That evening marked the end of our tour and we then went our separate ways, with very fond memories of our second tour to Lancashire. We thank our friends at Lancaster Priory and Broughton Parish Church for making us feel so very welcome, and we hope that they will visit us down in London soon.

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The combined choirs of St Michael's and Broughton Parish Church. / Lancashire hospitality did not disappoint!

St Michael’s Choir visits Blackburn - April 2018 (written by Dennis Benton)


The Parish Choir spent the weekend of 7/8 April singing the services at Blackburn Cathedral, filling in while the Cathedral Choir took their post-Easter break. 

Our music director Paul Dean comes from nearby Preston and our assistant organist Marion Bettsworth was also brought up in the area. Her brother joined us to sing bass. So we were among friends. We were certainly made very welcome by the Cathedral clergy – and even managed (we hope) to satisfy the virger. 

Blackburn is one of England’s newer cathedrals and surprised us by its graceful blend of innovation and tradition. For many centuries it had been the Parish Church of Blackburn, dedicated to St Mary the Virgin, and it is now the mother church of the Diocese, which covers almost the whole of Lancashire.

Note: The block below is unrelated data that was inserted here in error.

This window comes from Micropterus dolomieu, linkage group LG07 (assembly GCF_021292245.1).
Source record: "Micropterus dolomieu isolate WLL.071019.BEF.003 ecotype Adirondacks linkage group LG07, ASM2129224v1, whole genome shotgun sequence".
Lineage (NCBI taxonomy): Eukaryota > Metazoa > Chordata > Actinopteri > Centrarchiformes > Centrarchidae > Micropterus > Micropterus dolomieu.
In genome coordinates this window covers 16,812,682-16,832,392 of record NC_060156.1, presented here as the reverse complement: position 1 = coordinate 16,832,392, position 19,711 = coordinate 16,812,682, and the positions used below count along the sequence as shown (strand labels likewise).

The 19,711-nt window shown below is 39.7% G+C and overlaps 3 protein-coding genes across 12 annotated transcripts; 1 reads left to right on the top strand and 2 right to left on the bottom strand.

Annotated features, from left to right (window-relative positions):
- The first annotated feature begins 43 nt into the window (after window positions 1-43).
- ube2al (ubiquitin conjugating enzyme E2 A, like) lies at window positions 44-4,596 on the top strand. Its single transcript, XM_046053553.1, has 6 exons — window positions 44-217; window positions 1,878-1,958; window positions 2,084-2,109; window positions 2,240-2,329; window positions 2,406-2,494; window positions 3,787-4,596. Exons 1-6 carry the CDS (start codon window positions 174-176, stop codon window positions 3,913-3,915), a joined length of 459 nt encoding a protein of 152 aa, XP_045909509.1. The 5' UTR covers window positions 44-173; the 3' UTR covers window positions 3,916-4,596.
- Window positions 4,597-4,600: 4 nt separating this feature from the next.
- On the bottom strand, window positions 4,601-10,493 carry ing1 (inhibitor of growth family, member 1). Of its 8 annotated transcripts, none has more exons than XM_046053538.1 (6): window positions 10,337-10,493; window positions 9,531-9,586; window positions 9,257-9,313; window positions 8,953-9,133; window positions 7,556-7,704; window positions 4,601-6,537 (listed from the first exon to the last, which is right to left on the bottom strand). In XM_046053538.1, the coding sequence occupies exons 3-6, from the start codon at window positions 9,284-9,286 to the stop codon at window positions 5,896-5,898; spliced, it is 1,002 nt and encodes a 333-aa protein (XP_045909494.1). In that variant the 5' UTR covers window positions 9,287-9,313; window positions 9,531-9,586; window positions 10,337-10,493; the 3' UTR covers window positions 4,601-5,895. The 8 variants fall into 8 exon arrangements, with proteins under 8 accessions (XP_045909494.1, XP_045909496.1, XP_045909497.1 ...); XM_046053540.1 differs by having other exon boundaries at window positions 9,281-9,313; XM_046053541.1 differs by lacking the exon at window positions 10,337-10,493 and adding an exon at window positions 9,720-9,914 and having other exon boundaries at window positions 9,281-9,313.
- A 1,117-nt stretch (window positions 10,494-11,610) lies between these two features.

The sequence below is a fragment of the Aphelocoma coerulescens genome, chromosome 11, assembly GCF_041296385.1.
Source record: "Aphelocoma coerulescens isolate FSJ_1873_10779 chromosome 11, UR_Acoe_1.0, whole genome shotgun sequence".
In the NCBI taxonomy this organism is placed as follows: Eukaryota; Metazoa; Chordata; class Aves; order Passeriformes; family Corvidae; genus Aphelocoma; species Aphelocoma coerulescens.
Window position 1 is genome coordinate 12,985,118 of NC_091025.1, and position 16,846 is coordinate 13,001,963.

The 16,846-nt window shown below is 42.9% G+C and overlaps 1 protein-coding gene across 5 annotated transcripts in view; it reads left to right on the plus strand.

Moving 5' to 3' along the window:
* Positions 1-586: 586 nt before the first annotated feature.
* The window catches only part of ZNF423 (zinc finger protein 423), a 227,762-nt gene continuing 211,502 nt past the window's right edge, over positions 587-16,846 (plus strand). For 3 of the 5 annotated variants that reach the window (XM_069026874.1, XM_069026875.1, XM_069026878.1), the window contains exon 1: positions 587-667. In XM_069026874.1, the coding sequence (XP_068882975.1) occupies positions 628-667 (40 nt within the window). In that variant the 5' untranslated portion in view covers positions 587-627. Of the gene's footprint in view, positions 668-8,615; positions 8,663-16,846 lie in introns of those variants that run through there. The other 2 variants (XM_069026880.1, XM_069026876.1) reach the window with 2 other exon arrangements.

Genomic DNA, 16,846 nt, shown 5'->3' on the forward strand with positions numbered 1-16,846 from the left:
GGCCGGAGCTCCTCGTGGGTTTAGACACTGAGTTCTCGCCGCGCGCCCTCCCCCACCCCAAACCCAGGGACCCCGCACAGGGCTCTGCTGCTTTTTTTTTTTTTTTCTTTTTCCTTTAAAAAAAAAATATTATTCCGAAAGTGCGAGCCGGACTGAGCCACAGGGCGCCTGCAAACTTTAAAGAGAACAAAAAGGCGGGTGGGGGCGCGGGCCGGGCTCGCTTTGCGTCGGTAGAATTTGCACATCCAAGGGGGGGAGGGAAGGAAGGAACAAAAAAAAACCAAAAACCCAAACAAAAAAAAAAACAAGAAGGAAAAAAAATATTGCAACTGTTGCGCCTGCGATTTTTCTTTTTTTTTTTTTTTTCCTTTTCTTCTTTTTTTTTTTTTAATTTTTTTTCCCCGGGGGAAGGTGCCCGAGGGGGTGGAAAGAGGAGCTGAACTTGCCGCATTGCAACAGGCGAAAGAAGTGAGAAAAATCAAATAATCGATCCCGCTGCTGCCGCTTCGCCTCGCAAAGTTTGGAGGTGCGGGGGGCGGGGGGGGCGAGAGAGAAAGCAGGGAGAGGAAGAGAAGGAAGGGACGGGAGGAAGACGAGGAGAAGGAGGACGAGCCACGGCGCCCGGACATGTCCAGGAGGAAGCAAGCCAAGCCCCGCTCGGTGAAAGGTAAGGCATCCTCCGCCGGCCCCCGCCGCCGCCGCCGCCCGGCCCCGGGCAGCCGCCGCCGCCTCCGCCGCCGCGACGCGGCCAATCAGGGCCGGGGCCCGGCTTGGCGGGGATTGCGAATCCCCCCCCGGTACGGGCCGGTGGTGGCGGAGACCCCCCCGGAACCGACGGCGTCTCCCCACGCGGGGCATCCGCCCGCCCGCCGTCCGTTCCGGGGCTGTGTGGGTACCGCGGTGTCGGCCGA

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We sang Evensong on Saturday, rehearsing first in the grandly titled Schola Cantorum, or Song School, before a rehearsal in the choir stalls. After the service we had a rehearsal in preparation for Sunday, before being released exhausted for dinner.

On Sunday morning we had another rehearsal in the Song School before singing for the Cathedral Eucharist, followed by two more rehearsals in the afternoon for Choral Evensong.

With five and a half hours of rehearsals and three services, we were kept so busy that we had little time to explore beyond the historic centre of Blackburn which, like the Cathedral, harmoniously blended old and new. We looked hard but could find no holes in Blackburn! 

Cantoris practising in the


Choir Trip to Brittany - April 2014 (written by Dennis Benton)


The St Michael’s Parish Choir spent a hectic three days in northern Brittany in early April singing in churches in the Dinard area. 

Elegant belle époque Dinard has strong links with the UK. It holds an annual British film festival and a splendid statue of Alfred Hitchcock (birds and all) stands on the seaside esplanade gazing over the river Rance towards to the walled old corsair port of St Malo. 

A British contingent was already settled in the area at the end of the 19th century because of its benign micro-climate. Lady Sassoon had a French chateau built there (but insisted on Tudor chimneys!) She left the grand house and its park to the bemused people of Dinard and it is a much appreciated venue for bridge players and others visiting its menagerie.